Illinois Students Can Press Pause

Public Schools Are Providing Five Mental Health Days, Parker Should Too


Getting home from school at around nine o’clock on a Tuesday night, opening the Portal, and seeing the plethora of assignments you have to do before the next day can leave you overwhelmed. The continuing pattern of doing this everyday can put your mental stability at risk. 

Starting January 2022, students at public schools throughout Illinois will be able to take up to five mental health days, where their absence is counted as excused. They don’t need to provide evidence of mental health issues, and they can make up all the work they have missed. This new law from the state legislature will allow many Chicago Public Schools (CPS) students to recover mentally after an incredibly hard year for students across the nation. Parker, as an independent school, isn’t required to follow this law. 

After a year of learning through a screen, Parker has tried to go back to ‘business as usual.’ Is this really beneficial for the health and well-being of the student body?

Parker should implement this policy and follow the same regulations as the state-mandate for public schools. As a student, mental health is crucial to enjoying and getting the most out of school, as well as being able to perform in classes to the best of my ability. Some of the highlights of my day are hanging out with friends at lunch or talking to a variety of people in my classes. 

When I come home, however, my social battery is completely drained. It gets difficult to focus on solving equations for Precalculus or writing an essay for American Lit. I still push myself to finish it all because I wouldn’t want to fall behind on my schoolwork. The continuous pattern of this everyday has left me drained and overwhelmed by the end of the week.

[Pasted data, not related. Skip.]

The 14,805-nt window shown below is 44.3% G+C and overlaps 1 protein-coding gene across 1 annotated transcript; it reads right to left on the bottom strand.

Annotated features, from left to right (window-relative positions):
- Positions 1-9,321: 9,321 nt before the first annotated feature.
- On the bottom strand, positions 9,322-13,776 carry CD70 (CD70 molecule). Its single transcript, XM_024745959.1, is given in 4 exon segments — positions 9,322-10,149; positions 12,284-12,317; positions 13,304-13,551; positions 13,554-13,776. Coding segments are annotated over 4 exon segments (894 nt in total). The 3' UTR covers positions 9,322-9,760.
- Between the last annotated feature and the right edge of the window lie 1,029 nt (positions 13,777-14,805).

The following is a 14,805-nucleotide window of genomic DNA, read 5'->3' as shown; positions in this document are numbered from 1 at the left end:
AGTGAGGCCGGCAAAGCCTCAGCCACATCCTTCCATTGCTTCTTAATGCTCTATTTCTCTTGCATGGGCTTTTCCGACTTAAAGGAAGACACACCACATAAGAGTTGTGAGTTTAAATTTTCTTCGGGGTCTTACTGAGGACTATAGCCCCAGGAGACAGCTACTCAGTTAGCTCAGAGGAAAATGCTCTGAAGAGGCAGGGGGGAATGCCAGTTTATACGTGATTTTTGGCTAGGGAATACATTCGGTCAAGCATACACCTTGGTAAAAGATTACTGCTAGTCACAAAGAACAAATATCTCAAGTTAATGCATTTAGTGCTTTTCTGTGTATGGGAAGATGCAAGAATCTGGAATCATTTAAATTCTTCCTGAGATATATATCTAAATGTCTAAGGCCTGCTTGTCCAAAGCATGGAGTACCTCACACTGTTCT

Parker itself is a very tough school. Many if not all of our classes are college or honors level classes. There’s a reason many Parker students get into such competitive colleges, and it’s not because the coursework is easy. The amount of stress Parker students go through is not normal for average high school students. Having the administration acknowledge this and implement mental health days would help keep stress levels down in what feels like an overwhelming environment at times. 

Many students feel that mental health is a very touchy subject at Parker. I know students who sought help from Parker counsellors and felt unnoticed, and aren’t comfortable with speaking about mental health. On top of that, many teachers are solely concerned with getting through their class content. Since they’re all concerned with their own classes, students are getting hours of work per class, not enough time to sleep, and little support for their mental health.

Especially since we’re actually in-person, it can be hard to get work done during the day because of all the social aspects of school, and for many students this isn’t necessarily a good thing. Many people have forgotten the congested feeling of the hallways, or the many eyes on you when you speak in class. Many of us have not quite acclimated to the social environment yet and have lost over a year of practicing these skills. 

Students experiencing anxiety or depression isn’t just a coincidence. Scientists studying the effects on students from the pandemic are saying that Gen X is more prone to mental health issues than other generations. According to research by the Centers for Disease Control and Prevention, there was a 31% increase in teenagers who needed emergency care for mental health reasons during the pandemic. It was also reported that four in 10 adults have said they suffered from anxiety and/or depression post-pandemic. 

The evidence of increased mental health issues, especially in teenagers, shows how much we need time to rest and make sure our own physical and mental health is our number one priority. Especially after such a stressful year, mental health days would greatly help the student body to lead a happier and healthier lifestyle. Walking into school and pretending everything is how it used to be before the pandemic may be easier to some, but what is the mental impact that this will leave on our generation?